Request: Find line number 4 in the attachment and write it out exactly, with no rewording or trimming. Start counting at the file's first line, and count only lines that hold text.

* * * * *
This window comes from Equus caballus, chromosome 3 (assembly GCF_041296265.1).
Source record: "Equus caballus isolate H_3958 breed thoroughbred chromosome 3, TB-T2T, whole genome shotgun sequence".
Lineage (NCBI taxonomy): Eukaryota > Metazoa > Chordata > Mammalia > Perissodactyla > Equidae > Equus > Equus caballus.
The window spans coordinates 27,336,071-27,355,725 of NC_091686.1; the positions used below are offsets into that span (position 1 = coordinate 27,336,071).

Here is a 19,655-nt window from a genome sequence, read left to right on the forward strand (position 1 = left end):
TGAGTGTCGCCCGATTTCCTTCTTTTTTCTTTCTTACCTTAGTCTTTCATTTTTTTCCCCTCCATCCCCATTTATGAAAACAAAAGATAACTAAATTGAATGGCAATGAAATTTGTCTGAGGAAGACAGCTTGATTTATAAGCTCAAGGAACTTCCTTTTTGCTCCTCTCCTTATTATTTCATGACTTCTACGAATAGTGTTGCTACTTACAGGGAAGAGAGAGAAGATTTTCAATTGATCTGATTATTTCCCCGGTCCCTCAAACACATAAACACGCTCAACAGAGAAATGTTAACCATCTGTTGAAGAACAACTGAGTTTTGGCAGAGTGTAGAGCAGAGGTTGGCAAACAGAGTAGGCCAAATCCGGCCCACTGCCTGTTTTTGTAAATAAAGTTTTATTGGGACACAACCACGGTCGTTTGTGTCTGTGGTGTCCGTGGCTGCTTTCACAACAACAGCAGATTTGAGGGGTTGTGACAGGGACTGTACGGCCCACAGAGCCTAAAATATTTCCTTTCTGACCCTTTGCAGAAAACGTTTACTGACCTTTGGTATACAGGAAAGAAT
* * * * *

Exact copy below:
The window spans coordinates 27,336,071-27,355,725 of NC_091686.1; the positions used below are offsets into that span (position 1 = coordinate 27,336,071).